Susan Watt: A generation is being scarred by lack of jobs

WITH the worst unemployment since the 1980s, attention is turning to the young out of work, writes Susan Watt

There is no greater waste of human potential than youth unemployment. Evidence from previous recessions, such as the 1980s, suggests that an early period of unemployment has an adverse impact on not only an individual’s future earnings, but their future health and well-being.

This “scarring”, as the economists now call it, can cause lasting damage to a young person’s life, so with youth unemployment now higher than at any point since the 1980s recession, it is rightly a matter of urgent public concern.

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Tomorrow leading politicians from both the Scottish and UK governments will gather in Dundee for Scotland’s first national convention on youth employment. The discussion tomorrow is likely to focus on two groups of young people.

Vulnerable school leavers aged between 16 and 19 years old, known as NEETs have complex problems which have challenged policy-makers for years, even during times of buoyant economic growth. The second group is a more diverse cohort of unemployed, young adults aged between 18 and 24 years, which includes graduates as well as young adults with no qualifications.

But there is a third group of young adults whose plight, until now, has remained largely hidden. ProjectScotland, the national volunteering programme, has believed for some time that there was a growing cohort of unemployed Scots in their mid-to-late twenties who were in danger of being ignored.

Research carried out for ProjectScotland by ScotCen, a leading social research organisation, shows that, since the recession, unemployment among 23 to 29-year-olds has risen just as sharply as it has among 16 to 22-year-olds. Data from the government’s own Scottish Household Survey shows that unemployment among young adults aged 23 to 29 has risen sharply from 6.7 per cent 2007, to 12.4 per cent in 2010.

And these broad indicators may mask other vulnerabilities such as an increase in the number of young adults working in low-paid or insecure jobs, unable to leave the family home. Many of us will know a well-qualified young adult forced to work in a coffee shop or bar instead of using the degree or college diploma they worked so hard to get.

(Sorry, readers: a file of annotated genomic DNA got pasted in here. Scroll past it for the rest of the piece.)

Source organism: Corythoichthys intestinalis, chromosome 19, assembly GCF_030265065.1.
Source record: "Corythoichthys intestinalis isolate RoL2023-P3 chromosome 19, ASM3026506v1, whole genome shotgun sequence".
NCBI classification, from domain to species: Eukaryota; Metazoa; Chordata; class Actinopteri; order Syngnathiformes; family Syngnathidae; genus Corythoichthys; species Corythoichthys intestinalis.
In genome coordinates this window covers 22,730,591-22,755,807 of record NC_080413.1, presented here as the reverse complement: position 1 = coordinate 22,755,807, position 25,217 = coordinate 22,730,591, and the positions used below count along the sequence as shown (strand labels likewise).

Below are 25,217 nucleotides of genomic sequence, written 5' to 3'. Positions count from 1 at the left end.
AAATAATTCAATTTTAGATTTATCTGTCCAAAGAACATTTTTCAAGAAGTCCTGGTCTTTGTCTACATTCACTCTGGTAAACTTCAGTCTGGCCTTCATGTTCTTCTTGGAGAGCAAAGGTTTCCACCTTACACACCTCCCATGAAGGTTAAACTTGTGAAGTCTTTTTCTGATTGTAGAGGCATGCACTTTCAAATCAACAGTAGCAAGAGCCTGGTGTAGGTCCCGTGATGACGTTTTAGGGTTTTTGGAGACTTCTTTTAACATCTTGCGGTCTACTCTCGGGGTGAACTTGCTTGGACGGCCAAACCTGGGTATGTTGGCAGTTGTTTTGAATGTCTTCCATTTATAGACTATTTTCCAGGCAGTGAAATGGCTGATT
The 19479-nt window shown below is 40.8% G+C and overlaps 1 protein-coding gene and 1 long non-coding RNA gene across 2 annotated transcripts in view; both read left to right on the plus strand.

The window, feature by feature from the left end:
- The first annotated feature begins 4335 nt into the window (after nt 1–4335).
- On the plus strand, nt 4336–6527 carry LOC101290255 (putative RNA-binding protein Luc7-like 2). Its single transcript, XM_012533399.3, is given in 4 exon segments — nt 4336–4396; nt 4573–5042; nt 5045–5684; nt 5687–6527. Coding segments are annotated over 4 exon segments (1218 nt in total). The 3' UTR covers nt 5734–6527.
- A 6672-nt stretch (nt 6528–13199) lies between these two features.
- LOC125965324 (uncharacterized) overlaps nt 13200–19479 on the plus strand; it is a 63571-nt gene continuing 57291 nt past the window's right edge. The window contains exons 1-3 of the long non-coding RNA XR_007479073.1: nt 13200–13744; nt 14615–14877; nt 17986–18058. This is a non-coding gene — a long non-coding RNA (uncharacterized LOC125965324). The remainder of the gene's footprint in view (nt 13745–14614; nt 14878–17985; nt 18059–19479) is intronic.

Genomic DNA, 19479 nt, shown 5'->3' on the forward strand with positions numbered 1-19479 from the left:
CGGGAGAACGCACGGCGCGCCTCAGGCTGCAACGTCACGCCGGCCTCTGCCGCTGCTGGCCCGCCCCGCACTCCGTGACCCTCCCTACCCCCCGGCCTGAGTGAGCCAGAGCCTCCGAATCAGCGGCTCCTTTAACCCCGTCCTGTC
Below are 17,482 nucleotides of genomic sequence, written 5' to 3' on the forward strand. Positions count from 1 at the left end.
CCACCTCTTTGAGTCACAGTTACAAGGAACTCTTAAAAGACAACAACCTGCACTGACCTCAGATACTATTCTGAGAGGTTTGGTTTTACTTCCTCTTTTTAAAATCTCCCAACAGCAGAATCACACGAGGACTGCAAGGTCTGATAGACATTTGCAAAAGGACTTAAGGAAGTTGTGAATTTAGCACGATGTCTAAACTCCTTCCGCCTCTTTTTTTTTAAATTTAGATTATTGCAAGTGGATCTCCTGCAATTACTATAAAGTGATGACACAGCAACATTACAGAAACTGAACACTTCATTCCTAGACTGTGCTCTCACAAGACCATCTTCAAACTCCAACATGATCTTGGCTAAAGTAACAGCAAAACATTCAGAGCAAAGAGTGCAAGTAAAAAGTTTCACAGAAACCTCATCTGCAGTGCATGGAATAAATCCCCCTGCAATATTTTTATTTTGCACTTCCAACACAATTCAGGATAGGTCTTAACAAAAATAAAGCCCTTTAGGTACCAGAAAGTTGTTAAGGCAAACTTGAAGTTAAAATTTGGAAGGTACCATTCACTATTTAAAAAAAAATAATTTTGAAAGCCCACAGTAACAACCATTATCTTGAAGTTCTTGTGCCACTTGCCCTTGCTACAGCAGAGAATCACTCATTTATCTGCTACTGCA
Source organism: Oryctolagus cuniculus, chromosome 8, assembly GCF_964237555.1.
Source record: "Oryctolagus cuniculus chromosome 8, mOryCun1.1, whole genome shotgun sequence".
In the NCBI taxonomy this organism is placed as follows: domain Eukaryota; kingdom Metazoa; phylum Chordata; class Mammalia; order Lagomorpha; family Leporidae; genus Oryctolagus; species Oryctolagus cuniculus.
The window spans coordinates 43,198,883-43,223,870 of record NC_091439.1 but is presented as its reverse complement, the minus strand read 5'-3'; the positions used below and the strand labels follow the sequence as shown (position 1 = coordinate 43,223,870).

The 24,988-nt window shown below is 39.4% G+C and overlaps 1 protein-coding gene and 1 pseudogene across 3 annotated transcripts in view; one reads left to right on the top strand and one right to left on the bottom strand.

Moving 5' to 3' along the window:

Some of us may even be supporting a young family member as they struggle to get their first foot on the career ladder, a climb that only five years ago looked so effortless.

There is even a danger that the depth and breadth of unemployment and under-employment among young people will lead an inter-generational decline in living standards, as parents and grand-parents use their savings, not on their old age, but to support their children.

So what can we do about the problem? Well, like most family problems, firstly talking about it helps. ProjectScotland has asked ScotCen to do further research into this group of young adults, so that we, and others, can better understand the extent of the problem.

Government should play its part too. The Scottish School Leavers Survey used to track school leavers over a seven-year period as they entered adult life. That survey was stopped, apparently because the young people couldn’t be bothered to return the postal survey forms.

Social media offers a simple solution and with a little investment, policy makers could once more gather useful evidence about the real life experience of young Scots as they make the transition from school to adulthood.

ProjectScotland is playing its part. We have decided to extend our volunteer opportunities, so that from now on anyone aged between 18 and 30 years’ old can take part, and we have increased the number of opportunities to 1000 a year.

A ProjectScotland volunteering opportunity is not a job, but it can make a very important contribution in helping young people towards the world of work.

Each opportunity, which is with one of our 300 not-for-profit partners across Scotland, lasts up to six months.This is plenty of time for our volunteers to gain valuable experience in those “soft” skills so essential for their future career.

And we want to add 500 new volunteer mentors to our existing network of Scots who support our young volunteers. As Paul, a pension fund manager for a FTSE 100 company and one of our current mentors, says, “mentoring is a very rewarding way of helping young people benefit from all the experiences you have gained throughout your own work and life.”

ProjectScotland is investing all its resources in trying to help as many young Scots as it can. But we are just one organisation. The scale of unemployment among young Scots requires a gargantuan national effort.

We welcome the efforts so far by both the Scottish and UK governments to tackle youth unemployment, but more needs to be done. We need to invest in quality programmes that are tailored to the needs of young people rather than the providers.

Past experience shows that a “one-size-fits-all” model does not work; the needs of a vulnerable teenager with no qualifications are different to those of a 26 year old with a masters degree. The use of sanctions to force young people on to work schemes is wrong. It is not the fault of our young people that they are unemployed.

But first we need to recognise the real scale of the problem, and to understand better what unemployment, and under-employment, means for the well-being of young adults, their families and our country. Only then can we develop public policies that work for our young people.

• Susan Watt is chief executive of ProjectScotland